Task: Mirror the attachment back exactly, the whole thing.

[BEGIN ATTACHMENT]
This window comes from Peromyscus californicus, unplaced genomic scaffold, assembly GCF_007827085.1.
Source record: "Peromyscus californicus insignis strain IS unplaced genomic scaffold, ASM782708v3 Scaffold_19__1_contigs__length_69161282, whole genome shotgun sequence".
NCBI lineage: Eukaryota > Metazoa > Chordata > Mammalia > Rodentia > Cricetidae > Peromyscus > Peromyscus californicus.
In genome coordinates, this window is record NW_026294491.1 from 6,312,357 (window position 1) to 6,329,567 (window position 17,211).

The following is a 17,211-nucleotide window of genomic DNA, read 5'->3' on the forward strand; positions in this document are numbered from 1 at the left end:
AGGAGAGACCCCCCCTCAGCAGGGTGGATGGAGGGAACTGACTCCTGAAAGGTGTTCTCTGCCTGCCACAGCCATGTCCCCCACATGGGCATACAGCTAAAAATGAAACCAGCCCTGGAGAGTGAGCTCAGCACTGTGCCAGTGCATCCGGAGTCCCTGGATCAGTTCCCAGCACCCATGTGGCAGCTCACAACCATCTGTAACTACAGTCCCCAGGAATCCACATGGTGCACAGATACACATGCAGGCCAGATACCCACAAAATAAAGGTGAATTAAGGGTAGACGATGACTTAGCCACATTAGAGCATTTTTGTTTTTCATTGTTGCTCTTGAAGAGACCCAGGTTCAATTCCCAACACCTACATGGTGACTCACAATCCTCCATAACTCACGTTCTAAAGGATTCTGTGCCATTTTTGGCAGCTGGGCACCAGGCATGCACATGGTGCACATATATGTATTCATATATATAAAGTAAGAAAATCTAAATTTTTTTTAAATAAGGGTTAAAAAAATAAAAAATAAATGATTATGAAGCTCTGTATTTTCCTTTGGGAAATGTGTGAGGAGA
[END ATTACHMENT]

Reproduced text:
This window comes from Peromyscus californicus, unplaced genomic scaffold, assembly GCF_007827085.1.
Source record: "Peromyscus californicus insignis strain IS unplaced genomic scaffold, ASM782708v3 Scaffold_19__1_contigs__length_69161282, whole genome shotgun sequence".
NCBI lineage: Eukaryota > Metazoa > Chordata > Mammalia > Rodentia > Cricetidae > Peromyscus > Peromyscus californicus.
In genome coordinates, this window is record NW_026294491.1 from 6,312,357 (window position 1) to 6,329,567 (window position 17,211).

The following is a 17,211-nucleotide window of genomic DNA, read 5'->3' on the forward strand; positions in this document are numbered from 1 at the left end:
AGGAGAGACCCCCCCTCAGCAGGGTGGATGGAGGGAACTGACTCCTGAAAGGTGTTCTCTGCCTGCCACAGCCATGTCCCCCACATGGGCATACAGCTAAAAATGAAACCAGCCCTGGAGAGTGAGCTCAGCACTGTGCCAGTGCATCCGGAGTCCCTGGATCAGTTCCCAGCACCCATGTGGCAGCTCACAACCATCTGTAACTACAGTCCCCAGGAATCCACATGGTGCACAGATACACATGCAGGCCAGATACCCACAAAATAAAGGTGAATTAAGGGTAGACGATGACTTAGCCACATTAGAGCATTTTTGTTTTTCATTGTTGCTCTTGAAGAGACCCAGGTTCAATTCCCAACACCTACATGGTGACTCACAATCCTCCATAACTCACGTTCTAAAGGATTCTGTGCCATTTTTGGCAGCTGGGCACCAGGCATGCACATGGTGCACATATATGTATTCATATATATAAAGTAAGAAAATCTAAATTTTTTTTAAATAAGGGTTAAAAAAATAAAAAATAAATGATTATGAAGCTCTGTATTTTCCTTTGGGAAATGTGTGAGGAGA